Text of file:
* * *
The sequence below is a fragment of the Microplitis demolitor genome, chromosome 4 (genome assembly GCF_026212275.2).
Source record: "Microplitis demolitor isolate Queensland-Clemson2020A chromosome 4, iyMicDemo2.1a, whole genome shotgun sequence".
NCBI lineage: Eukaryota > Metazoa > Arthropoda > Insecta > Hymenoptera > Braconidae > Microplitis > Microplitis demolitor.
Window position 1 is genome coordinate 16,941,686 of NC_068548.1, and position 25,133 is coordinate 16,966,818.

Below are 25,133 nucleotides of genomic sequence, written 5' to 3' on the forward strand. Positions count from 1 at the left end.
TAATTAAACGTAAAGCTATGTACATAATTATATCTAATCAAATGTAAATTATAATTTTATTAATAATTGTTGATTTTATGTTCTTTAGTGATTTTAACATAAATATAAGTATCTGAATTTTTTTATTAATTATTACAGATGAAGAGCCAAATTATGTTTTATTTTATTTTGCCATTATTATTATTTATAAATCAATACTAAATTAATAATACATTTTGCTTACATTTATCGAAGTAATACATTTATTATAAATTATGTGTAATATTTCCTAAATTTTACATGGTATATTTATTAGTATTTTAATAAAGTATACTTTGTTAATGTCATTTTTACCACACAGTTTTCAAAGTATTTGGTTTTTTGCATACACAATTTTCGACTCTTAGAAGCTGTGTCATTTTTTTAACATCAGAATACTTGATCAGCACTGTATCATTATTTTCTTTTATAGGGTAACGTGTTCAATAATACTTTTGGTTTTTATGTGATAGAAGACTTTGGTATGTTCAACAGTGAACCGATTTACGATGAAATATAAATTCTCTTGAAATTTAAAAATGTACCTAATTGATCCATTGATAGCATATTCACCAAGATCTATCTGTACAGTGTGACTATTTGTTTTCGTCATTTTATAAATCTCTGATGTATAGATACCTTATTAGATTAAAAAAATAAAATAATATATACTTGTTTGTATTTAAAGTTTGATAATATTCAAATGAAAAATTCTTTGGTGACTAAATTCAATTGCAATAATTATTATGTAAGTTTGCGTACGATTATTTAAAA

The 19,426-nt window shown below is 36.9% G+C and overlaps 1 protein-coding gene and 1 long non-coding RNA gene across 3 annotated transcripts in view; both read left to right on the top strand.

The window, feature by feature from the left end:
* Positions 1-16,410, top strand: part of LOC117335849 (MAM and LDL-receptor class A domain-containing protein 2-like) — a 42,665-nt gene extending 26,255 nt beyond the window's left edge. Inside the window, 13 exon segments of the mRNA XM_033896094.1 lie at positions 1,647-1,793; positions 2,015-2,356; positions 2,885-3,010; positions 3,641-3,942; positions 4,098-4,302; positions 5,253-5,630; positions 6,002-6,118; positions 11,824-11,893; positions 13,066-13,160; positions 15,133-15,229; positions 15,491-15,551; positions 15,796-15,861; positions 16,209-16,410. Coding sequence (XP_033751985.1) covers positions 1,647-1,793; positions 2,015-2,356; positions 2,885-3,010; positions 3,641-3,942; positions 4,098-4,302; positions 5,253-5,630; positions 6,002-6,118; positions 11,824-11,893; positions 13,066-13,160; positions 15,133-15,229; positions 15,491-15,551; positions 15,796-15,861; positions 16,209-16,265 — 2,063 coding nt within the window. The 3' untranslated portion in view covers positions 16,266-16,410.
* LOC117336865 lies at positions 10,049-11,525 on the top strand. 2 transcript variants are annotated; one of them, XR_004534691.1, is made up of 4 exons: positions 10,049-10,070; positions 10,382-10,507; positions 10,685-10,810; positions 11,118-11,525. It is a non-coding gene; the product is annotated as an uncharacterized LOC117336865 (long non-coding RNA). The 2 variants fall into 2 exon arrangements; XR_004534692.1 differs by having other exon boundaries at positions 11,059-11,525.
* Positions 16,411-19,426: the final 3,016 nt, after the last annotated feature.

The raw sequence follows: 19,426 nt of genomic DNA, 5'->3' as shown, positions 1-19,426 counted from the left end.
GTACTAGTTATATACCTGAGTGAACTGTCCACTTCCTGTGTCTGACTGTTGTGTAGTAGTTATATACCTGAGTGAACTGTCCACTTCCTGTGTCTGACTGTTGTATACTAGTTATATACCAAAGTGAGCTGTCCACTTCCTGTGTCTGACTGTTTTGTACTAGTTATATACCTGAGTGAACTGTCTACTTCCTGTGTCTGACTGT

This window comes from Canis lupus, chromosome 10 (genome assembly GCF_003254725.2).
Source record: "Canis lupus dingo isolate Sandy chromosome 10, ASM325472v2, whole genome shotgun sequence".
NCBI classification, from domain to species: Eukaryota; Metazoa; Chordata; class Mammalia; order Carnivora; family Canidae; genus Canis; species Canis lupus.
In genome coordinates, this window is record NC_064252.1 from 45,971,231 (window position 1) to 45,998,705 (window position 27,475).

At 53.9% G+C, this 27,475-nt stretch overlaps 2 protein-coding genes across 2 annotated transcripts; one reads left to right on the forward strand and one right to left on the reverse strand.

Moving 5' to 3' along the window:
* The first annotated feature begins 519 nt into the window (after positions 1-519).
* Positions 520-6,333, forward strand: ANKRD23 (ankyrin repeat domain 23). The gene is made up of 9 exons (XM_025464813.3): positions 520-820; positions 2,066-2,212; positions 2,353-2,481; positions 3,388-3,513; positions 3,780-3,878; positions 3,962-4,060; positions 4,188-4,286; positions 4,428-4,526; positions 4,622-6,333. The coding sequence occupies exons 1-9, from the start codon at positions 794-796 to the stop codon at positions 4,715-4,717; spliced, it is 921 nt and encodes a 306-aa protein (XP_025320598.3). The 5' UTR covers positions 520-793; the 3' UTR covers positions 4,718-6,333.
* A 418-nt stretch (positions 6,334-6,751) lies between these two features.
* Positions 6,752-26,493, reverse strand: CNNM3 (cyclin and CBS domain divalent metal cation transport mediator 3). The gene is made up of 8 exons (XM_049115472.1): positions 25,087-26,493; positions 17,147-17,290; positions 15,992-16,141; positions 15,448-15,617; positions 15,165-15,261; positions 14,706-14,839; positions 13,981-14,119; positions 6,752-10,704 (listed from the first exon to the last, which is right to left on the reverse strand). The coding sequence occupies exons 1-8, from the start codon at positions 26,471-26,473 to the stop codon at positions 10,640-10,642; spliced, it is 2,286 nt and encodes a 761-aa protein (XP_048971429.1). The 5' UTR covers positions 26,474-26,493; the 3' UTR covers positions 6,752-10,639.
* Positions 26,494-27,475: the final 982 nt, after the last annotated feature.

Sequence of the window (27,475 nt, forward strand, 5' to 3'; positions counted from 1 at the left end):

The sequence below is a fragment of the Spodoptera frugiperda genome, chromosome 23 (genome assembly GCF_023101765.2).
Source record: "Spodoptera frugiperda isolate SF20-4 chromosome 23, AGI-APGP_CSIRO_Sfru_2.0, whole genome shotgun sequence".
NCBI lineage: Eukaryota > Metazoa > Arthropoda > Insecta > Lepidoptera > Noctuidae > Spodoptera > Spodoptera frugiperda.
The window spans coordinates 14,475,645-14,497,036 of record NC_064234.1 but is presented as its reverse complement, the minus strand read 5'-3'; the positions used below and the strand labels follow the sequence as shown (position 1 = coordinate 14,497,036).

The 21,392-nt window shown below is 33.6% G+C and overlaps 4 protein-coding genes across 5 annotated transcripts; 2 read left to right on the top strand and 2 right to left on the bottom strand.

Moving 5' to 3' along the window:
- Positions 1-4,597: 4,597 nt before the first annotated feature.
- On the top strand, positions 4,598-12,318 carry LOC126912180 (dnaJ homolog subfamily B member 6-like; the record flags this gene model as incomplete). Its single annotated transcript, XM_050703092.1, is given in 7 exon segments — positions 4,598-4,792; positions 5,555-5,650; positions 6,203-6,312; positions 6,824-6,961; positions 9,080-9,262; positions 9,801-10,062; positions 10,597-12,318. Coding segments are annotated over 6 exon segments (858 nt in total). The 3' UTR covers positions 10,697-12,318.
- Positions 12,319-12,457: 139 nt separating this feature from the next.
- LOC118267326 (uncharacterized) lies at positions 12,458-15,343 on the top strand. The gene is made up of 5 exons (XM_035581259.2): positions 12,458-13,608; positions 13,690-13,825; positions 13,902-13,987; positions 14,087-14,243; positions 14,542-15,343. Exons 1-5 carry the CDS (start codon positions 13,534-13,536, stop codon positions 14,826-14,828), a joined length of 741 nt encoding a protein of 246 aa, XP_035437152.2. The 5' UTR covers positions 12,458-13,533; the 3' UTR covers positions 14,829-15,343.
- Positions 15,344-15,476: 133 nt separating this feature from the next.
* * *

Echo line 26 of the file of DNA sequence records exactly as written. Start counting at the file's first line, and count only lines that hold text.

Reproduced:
The sequence below is a fragment of the Spodoptera frugiperda genome, chromosome 23 (genome assembly GCF_023101765.2).